Essay restorative justice

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Restorative justice is a holistic philosophy and a concept as it encompasses the offender, the victim and the society in which the offence was committed. It aims to bring a conclusive end to the offence committed by making some type of reparations for the malice inflicted, the hurt caused and the deepening of the urge to re-offend. Restorative justice, although a part of the criminal justice process, is not a part of the criminal justice system as one of its goals it to alleviate the damage caused by the criminal justice system on the offender and the victim. Mier , attempts to define restorative justice without any reference to two of the circles namely the victim and society.

One of the major consequences of restorative justice is the healing or closure for the victim of the offence. The victims feel comfortable and are able to reintegrate themselves into society as a productive member Umbriet, ; Marshall ; Graef, Linda Radzik argues that restorative justice focuses heavily on the ability of the offender to take positive restorative action Graef, , she continues to point out that in all cases in order for this action to be fully restorative it must be sincere and voluntary Umbreit ; Menkle-Medow, It must also be offered for the right reasons and must also be married with other sincere and voluntary efforts on the part of the offender, such as a change in behaviour Radzik, Radzik also goes on to outline the necessary steps the offender needs to complete in order to be considered reformed under the restorative justice concept.

Within this system the offender is treated for the offence, this treatment may be for the psychological, psychiatric or other underlying problem which is underlying the offence committed and may not be limited to traditional medicated treatments but may take the form of counselling, examination of self and emotions and understanding the impact of their actions Umbriet, ; Graef, ; Radzik, ; Schiff, ; Menkle-Medow, Sutton states that the restorative justice process provides a concrete manner in which offenders can confront their own behaviour and the damage it causes.

He goes on to say that the object is not to punish the offender of the prisoner but to show how they can become a part of the community — even a prison community. In order for restorative justice to work and healing to take place, the offender must take responsibility for their own actions and the effect on those impacted Graef, Walgrave p. The following excerpt sums up the result of the act of taking responsibility by the offender:.

For the offender, this means taking responsibility for what happened, but doing so in a context in which he or she is reassured that he or she need to be defined by that action now ostracized forever by family, friends and community. In many instances there are reports of the family of offenders having to hide from the public or even move to other countries, states and deny any relationship with the offender because the public is willing to take their revenge on the family if they cannot have the offender Tudor, pp , Shame is a powerful emotion.

Restorative Justice

Some have suggested that restorative justice allows offenders to experience and then remove a sense of shame for their behavior. These articles discuss the usefulness or destructiveness of including shame as a part of restorative justice theory and practice.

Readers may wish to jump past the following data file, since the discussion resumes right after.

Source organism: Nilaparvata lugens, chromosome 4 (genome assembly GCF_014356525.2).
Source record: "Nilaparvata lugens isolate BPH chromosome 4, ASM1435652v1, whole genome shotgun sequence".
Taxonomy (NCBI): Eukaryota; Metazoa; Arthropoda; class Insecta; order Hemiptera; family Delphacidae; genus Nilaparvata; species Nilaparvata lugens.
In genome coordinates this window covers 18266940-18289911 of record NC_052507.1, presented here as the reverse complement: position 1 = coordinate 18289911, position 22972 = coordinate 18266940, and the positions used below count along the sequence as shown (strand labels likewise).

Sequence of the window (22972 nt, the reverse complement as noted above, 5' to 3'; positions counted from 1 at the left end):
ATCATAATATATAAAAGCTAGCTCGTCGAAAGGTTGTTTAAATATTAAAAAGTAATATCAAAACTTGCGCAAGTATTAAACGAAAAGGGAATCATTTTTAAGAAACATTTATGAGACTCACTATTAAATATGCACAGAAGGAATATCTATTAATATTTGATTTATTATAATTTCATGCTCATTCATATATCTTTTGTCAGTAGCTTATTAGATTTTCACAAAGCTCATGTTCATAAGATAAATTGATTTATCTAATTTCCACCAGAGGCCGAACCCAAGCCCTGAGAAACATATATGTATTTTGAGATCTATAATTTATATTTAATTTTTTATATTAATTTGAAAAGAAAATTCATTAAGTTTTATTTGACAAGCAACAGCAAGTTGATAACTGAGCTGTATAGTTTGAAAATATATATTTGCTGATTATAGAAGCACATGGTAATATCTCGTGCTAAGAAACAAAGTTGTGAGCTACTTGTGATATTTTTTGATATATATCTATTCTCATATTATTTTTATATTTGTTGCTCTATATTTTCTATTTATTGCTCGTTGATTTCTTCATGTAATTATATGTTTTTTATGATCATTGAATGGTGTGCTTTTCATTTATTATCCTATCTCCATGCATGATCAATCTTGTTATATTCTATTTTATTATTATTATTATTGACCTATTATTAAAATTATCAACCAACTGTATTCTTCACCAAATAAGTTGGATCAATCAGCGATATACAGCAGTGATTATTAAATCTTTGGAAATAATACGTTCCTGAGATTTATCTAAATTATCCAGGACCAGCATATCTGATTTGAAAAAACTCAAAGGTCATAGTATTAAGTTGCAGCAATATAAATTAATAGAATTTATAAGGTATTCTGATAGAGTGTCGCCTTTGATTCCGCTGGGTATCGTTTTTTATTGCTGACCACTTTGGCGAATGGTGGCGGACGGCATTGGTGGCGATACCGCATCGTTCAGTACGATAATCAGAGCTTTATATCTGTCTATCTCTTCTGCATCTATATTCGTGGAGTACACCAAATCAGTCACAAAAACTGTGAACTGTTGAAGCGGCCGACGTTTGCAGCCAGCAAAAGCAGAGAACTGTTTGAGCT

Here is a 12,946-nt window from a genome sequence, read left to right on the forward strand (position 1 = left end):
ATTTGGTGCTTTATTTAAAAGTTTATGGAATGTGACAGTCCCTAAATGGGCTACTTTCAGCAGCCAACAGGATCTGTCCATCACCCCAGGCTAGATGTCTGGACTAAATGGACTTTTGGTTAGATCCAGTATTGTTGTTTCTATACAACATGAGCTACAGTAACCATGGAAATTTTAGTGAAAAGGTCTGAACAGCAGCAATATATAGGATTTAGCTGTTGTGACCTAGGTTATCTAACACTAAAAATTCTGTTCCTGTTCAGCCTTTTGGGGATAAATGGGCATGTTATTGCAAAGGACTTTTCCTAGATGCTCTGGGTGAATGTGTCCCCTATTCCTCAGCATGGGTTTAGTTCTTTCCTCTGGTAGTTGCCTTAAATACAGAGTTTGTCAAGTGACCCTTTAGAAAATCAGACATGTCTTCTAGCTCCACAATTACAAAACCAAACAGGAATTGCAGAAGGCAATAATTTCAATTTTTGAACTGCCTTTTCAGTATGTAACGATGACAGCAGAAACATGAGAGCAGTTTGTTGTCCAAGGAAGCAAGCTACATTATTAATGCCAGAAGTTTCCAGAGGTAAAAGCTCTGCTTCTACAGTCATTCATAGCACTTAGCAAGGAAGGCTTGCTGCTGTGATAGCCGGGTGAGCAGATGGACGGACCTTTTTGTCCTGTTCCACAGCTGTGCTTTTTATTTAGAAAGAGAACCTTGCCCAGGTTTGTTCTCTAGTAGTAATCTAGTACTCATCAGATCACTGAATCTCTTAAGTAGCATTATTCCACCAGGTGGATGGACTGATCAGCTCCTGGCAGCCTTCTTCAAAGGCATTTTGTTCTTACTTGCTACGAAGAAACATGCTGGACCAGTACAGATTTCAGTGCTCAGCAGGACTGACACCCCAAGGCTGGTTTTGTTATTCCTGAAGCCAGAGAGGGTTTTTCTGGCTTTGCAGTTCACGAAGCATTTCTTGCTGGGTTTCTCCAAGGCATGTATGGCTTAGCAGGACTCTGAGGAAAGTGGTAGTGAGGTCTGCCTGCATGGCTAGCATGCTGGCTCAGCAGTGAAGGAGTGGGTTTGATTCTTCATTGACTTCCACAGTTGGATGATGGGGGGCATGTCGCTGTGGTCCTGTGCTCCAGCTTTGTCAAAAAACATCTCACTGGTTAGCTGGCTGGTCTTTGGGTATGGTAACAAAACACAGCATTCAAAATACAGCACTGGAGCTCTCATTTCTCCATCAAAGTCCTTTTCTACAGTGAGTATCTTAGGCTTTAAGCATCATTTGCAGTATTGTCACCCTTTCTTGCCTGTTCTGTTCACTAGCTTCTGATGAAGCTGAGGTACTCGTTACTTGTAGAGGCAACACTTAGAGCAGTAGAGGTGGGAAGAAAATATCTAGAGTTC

Is there a role for punishment in restorative justice? And if so, how is it different from punishment as we use it now? While South Africa's Truth and Reconciliation Commission has received significant attention, it was neither the first nor the last Truth Commission appointed.

Retributive Justice Or Restorative Justice

This section organizes articles on the topic by country. Restorative justice underscores the need for victims' harms to be repaired to the extent possible.

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Compensation and restitution are two ways this may be done. Restitution is paid by the offender, while compensation is paid by the government. These are articles on compensation and the issues it raises. Explore Paper Topics on Restorative Justice. Aboriginal Traditions Restorative justice draws from aboriginal teachings, and yet there may be tension between the two. Biblical Justice The Bible was a source of inspiration for many who constructed the institutions of contemporary criminal justice.

Child Protection While unhealthy dynamics and violent behaviors in families lead to the intervention of government officials to protect children, these same families often have resources and knowledge needed to break the cycles of negative behaviors. Community Justice An initiative to build ties between communities and the criminal justice system in order to prevent crime, repair harm and build communities.

Defense Lawyers The role lawyers should play in restorative justice programmes is an provocative and complex issue. Domestic Violence Domestic violence presents unique challenges and opportunities to restorative justice practitioners. Driving While Intoxicated The consequences of driving while intoxicated can be profound and devastating, and yet the culpability of the driver is related to the decision to drive while impaired -- the harm caused was not the result of a deliberate attempt to cause harm.

Due Process Criminal defendants -- and victims -- have fundamental human rights that must be respected in any state-sanctioned proceeding. Elder Abuse Elder abuse usually takes place where the victim lives. Environmental Crimes Environmental crime harms communities and the people living in them in multiple ways. Gangs Gangs pose a special challenge to communities and to law enforcement because of the power they are able to exert over the lives of people within their communities.